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The Avalanche is a 2006 album by indie rock singer/songwriter Sufjan Stevens, consisting of outtakes and other recordings from the sessions for his album Illinois, released the previous year.
The title song "The Avalanche" was also a bonus track on the Illinois vinyl and iTunes release
Sufjan Stevens' plan to release an album titled after each of the 50 American States goes a little off course on The Avalanche, although it should be noted that this is a collection of outtakes from Stevens' 2005 album, Illinois. Clocking in at an impressive 21 tracks, it's clear this Michigan-born Christian folk-rocker doesn't lack the inspiration to tackle such an ambitious task. Part psychedelic bluegrass, part extra-terrestrial electronic ambience, and part tribal percussion-fest, The Avalanche is every bit as piecemeal and confusing as you'd expect from an outtakes disc. A couple of enjoyable electronic numbers (see: 'Dear Mir Supercomputer') prove Stevens is working on another dimension from more traditional folkies like Devendra Banhart or Joanna Newsom, but what's really startling here is how so many excellent, lyrical songs have been carried over for this disc: the elegant, minor-key 'Springfield, Or Bobby Got A Gadfly Caught In Hair', or the serene, acid-folk vision laid out on the title track. Meanwhile, fans of Illinois should be delighted by three mischievous alternate versions of 'Chicago' - a acoustic version, a syrupy, Coldplay-style version titled 'Adult Contemporary Easy Listening Version', and the electronic-tinged 'Multiple Personality Disorder Version'. --Louis Pattison
Top Customer Reviews
A little known and not all that interesting titbit is that Illinois was originally conceived as a 50-track double-CD. Presumably to prevent it becoming utterly unwieldy, it was cut in half and originally ran as a relatively spare 23-tracks. The Avalanche, therefore, represents the musical debris liberally scattered from an abundant epic.
With most of the unused recordings in skeletal form, Stevens invited many of the original musicians back into his studio to fill in the gaps, while he plays banjo, guitar, drums and an English horn on many of the songs. There is nothing about the resulting album that sounds even relatively unwanted.
The titular song was originally housed as a bonus track on the vinyl version of Illinois and it could easily have formed the centrepiece of the original album. Positioned as the opening track, it sets the bar absurdly high for an album of outtakes and extras. Chicago, meanwhile, is dense and challenging enough to warrant the three supplementary versions on offer here.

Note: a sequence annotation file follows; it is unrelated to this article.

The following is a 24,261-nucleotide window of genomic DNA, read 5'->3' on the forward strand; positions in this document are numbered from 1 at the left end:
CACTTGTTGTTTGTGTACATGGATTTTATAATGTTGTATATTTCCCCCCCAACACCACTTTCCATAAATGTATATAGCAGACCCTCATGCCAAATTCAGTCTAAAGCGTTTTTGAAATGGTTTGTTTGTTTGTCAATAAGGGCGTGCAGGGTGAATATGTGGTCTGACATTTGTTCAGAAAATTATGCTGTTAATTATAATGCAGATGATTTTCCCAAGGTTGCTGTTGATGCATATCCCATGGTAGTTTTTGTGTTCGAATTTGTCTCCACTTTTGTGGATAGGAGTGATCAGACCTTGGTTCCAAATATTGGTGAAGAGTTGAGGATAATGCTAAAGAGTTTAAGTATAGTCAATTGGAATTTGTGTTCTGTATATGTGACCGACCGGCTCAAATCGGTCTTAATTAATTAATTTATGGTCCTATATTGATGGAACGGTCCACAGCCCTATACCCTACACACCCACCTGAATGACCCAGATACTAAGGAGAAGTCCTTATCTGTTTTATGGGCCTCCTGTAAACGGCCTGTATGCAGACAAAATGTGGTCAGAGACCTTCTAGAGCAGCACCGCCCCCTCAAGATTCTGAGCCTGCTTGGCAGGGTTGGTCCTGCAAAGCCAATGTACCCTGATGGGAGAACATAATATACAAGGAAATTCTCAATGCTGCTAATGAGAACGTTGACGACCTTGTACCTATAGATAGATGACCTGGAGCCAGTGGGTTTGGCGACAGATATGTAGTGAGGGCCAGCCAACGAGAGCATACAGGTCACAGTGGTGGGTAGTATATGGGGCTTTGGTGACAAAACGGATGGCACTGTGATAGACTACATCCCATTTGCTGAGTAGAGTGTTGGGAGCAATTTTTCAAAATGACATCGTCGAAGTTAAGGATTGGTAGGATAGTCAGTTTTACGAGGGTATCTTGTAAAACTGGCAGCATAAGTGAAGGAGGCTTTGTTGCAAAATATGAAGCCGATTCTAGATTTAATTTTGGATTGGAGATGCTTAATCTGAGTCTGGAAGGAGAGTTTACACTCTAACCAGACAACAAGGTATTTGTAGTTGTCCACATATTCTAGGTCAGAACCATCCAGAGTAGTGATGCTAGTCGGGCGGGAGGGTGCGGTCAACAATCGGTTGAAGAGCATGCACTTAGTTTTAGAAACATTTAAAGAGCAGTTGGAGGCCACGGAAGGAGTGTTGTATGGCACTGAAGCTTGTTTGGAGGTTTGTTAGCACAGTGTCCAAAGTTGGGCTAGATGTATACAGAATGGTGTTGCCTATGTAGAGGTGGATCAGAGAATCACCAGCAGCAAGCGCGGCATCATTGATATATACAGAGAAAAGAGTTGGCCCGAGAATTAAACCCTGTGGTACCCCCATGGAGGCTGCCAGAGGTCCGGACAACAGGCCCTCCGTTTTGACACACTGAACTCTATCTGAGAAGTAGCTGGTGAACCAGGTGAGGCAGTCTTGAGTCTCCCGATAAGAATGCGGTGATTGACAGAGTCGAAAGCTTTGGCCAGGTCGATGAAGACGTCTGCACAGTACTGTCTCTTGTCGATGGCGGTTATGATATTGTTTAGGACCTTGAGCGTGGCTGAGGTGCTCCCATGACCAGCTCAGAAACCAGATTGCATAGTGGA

Additionally, each track from Illinois seemingly has a counterpart on The Avalanche; Carl Sandburg arm-wrestles Saul Bellow, the aliens from Concerning The UFO Sighting Near Highland, Illinois, salute a statue of Clyde Tombaugh and the loneliness of Casimir Pulaski Day deepens further into the despairing Pittsfield.
A compilation of outtakes and extras it may be but, as an exercise in form, The Avalanche reveals the working habits of one of the most productive songwriters around.
So, outtakes from another album. Sounds like it would just be an album full of sub-standard rejects from the, frankly, brilliant Illinois album. However, The Avalance could easily stand as an album in its own right, and if it wasn't for the fact that on the cover it says "Outtakes and extras from the Illinois album!" in fairly large text, it probably would.
If you like Illinois then, obviously, you're going to like this. That's it. End of story. I just wanted to say that some of the material on this disc is as good, if not better, than the material on Illinois. And some of it isn't. But hey, that's life.
For me, the heart of the CD is sequence of tracks 7-10, songs that CSN&Y (and their various combinations) would have killed for. For example Springfield - despite its infamous guitar solo.
Later in this CD comes the upbeat and tuneful No Man's Land, featured in the movie Little Miss Sunshine, and the very touching (and personal?) Pittsfield.
If you liked Illinoise, don't hesitate to acquire another 76 minutes of this most vital of modern American songwriters.
The Avalanche is all the music ideas/quirks/tropes he didn't have time to develop. It's a bit like discovering a long lost twin for the Illinois album. Ideas from Illinois get developed further, some of the songs start to make sense. And there's some wonderful acoustic stuff too. Check it out.
Most Recent Customer Reviews
The quality of this CD of cast-offs from the wonderfull "Can You Feel the Illinoise" has I think perhaps been a little overstated elsewhere although there are moments of undenying... Read morePublished on 15 Mar. 2011 by Stalker
Sufjan Stevens has reached a new level in his musical career -- the point where every shred of his art is of interest. Read morePublished on 31 Aug. 2006 by EA Solinas
First things first: the 21 songs on The Avalanche were culled from the Illinois album. Therefore we shouldn't expect them to measure up, let alone surpass their brilliant parent... Read morePublished on 22 Jun. 2006 by A. Williamson